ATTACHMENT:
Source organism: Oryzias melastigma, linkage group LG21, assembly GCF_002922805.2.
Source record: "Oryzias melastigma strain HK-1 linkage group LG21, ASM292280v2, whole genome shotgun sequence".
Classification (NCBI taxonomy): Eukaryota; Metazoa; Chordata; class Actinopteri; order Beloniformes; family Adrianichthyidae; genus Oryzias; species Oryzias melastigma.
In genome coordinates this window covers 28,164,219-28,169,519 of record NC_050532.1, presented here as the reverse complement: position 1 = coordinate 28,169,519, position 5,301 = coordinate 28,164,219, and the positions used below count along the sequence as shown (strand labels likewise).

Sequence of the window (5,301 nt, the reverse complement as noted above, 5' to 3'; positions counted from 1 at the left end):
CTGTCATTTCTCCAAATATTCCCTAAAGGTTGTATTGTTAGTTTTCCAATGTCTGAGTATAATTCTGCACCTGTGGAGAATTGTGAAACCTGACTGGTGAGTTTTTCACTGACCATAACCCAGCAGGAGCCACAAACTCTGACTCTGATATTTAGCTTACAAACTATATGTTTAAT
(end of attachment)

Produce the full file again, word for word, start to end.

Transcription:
Source organism: Oryzias melastigma, linkage group LG21, assembly GCF_002922805.2.
Source record: "Oryzias melastigma strain HK-1 linkage group LG21, ASM292280v2, whole genome shotgun sequence".
Classification (NCBI taxonomy): Eukaryota; Metazoa; Chordata; class Actinopteri; order Beloniformes; family Adrianichthyidae; genus Oryzias; species Oryzias melastigma.
In genome coordinates this window covers 28,164,219-28,169,519 of record NC_050532.1, presented here as the reverse complement: position 1 = coordinate 28,169,519, position 5,301 = coordinate 28,164,219, and the positions used below count along the sequence as shown (strand labels likewise).

Sequence of the window (5,301 nt, the reverse complement as noted above, 5' to 3'; positions counted from 1 at the left end):
CTGTCATTTCTCCAAATATTCCCTAAAGGTTGTATTGTTAGTTTTCCAATGTCTGAGTATAATTCTGCACCTGTGGAGAATTGTGAAACCTGACTGGTGAGTTTTTCACTGACCATAACCCAGCAGGAGCCACAAACTCTGACTCTGATATTTAGCTTACAAACTATATGTTTAAT